[0022] As shown in FIG. 1, this electronic key system mounted in a vehicle has a security ECU (electronic control unit) 1 for handling wireless control and smart control of vehicle doors. The security ECU 1 comprises a microcomputer 1 a as a central control processing unit, and handles wireless control and smart control of the doors as unit of a vehicle theft prevention and other security features of the vehicle.

[0023] The security ECU 1 is connected to a receiver (wireless tuner) 5 and a transmitter 7. The receiver 5 receives wireless signals transmitted from an electronic key 3, which functions as a portable communication device carried by a vehicle user. The transmitter 7 transmits wireless signals from the vehicle to the electronic key 3.

[0024] The receiver 5 operates with electric power supplied from the security ECU 1. The receiver 5 demodulates a wireless signal from the electronic key 3, and outputs received data contained in the wireless signal to the security ECU 1. When the receiver 5 receives some sort of wireless signal from the electronic key 3 (that is, an RF signal from the electronic key 3 in this embodiment), it outputs a high RF presence signal SQ indicating that an RF signal was received to the security ECU 1. When a wireless signal from the electronic key 3 is not received, the receiver 5 outputs a low RF presence signal SQ, indicating that an RF signal is not received.

[0025] The transmitter 7 converts transmitted data supplied from the security ECU 1 (that is, data to be sent to the electronic key 3) to a wireless signal in a specific frequency band, and then transmits the resulting signal to the vicinity of the vehicle.

[0026] The security ECU 1 is connected to a door lock actuator 9. It should be noted that a door lock actuator 9 is provided for each door of the vehicle, but only one actuator is shown in FIG. 1. The door lock actuator 9 locks or unlocks the door as the case may be according to a control signal from the security ECU 1.

[0027] The security ECU 1 is connected to a door ECU 13 and other ECUs (not shown in the figure) by way of a communication bus 11. A touch sensor 15 and a door lock switch 17 are connected to the door ECU 13. The touch sensor 15 detects when a user puts his hand in the external door handle of the driver's door. The door lock switch 17 is disposed near the external door handle of the driver's door.

[0028] The security ECU 1 is connected to a number of switches 19. These switches 19 include an ignition (IG) switch, which turns on when the ignition key is inserted in the key cylinder beside a steering wheel and turned to the ignition (IG) position; an accessory (ACC) switch, which turns on when the ignition key inserted in the key cylinder is turned to the ACC position; and door switches, which turn on when the respective vehicle door is open.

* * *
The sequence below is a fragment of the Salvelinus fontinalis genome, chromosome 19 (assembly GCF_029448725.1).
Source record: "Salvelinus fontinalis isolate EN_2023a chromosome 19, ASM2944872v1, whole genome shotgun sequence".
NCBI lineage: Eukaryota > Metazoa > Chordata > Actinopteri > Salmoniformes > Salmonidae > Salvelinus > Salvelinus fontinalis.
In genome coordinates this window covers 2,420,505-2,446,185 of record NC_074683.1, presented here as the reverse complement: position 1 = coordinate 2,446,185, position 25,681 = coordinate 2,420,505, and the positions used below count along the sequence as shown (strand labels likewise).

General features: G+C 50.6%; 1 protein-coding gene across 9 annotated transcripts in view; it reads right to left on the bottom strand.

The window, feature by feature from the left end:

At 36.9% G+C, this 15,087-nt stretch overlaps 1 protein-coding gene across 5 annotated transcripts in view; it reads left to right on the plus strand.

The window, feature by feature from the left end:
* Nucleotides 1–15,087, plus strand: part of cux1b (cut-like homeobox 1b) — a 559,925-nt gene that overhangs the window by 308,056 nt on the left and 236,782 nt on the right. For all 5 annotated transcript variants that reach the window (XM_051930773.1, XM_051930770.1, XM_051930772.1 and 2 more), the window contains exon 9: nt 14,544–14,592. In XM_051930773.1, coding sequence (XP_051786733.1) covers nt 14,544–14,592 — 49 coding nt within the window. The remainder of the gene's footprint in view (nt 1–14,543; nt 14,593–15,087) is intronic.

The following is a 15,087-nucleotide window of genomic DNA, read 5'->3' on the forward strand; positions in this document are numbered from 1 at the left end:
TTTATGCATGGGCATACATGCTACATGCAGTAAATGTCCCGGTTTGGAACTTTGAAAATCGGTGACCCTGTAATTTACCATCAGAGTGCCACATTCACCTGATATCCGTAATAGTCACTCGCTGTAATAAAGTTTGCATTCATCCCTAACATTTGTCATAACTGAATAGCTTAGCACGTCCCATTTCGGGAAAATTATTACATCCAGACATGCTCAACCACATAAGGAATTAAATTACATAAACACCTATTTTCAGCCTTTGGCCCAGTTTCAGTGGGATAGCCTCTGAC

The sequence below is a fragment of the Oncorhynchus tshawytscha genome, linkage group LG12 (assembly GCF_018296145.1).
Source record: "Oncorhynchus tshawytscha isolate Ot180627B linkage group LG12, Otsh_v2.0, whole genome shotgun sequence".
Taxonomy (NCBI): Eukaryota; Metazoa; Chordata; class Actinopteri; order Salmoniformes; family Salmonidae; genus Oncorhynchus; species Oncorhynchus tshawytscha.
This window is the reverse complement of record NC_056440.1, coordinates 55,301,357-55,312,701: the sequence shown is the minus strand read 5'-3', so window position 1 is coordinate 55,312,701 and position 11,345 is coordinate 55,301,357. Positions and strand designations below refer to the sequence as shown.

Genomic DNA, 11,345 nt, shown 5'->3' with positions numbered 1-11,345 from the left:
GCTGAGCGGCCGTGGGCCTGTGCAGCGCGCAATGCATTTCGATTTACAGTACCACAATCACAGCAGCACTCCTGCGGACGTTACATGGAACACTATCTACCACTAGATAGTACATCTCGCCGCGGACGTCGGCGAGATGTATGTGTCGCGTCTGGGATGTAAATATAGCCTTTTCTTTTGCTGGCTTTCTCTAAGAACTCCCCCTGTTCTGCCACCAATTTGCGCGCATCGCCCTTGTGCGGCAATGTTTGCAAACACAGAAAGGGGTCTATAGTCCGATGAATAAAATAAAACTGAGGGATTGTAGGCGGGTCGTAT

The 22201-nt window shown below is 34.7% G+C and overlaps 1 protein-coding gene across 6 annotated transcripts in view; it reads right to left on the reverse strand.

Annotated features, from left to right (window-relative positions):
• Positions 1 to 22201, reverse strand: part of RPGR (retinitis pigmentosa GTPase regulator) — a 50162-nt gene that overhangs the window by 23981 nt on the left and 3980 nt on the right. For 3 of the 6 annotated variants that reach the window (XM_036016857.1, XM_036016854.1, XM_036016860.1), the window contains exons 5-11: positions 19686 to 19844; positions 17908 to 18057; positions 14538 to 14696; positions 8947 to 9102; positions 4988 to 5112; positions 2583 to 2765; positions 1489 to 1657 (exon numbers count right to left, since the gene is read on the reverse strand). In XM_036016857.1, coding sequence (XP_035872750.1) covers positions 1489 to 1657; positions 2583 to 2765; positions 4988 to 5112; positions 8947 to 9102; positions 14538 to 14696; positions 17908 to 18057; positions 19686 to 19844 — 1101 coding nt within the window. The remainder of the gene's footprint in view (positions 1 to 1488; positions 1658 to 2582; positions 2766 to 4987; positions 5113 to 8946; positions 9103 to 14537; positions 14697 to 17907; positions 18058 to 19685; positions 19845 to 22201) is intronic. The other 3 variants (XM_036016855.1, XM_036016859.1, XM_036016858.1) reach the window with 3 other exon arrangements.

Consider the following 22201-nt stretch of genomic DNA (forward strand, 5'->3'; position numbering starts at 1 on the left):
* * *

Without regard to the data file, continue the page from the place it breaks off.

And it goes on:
[0029] The security ECU 1 communicates with the door ECU 13 to check whether the user's hand is on the external door handle of the driver's door and whether the door lock switch 17 was operated. The security ECU 1 detects from the signals supplied from the various switches 19 other information about vehicle conditions that cannot be determined from the door ECU 13. The security ECU 1 also outputs information determined from the signals output from switches 19 to the communication bus 11 for supply to the door ECU 13 and other ECUs.

[0030] The electronic key 3 is a small electronic unit disposed typically at one end of the vehicle ignition key inserted in the key cylinder. It also typically has a lock button 3 a for locking the vehicle doors, and an unlock button 3 b for unlocking the doors.

[0031] When the user presses the lock button 3 a, the electronic key 3 transmits a wireless signal as an operating command instructing the system to lock the door (this signal is referred to as a “lock signal” below). When the unlock button 3 b is pressed, the electronic key 3 similarly transmits a wireless signal (referred to as a “unlock signal” below) as an operating command instructing the system to unlock the door.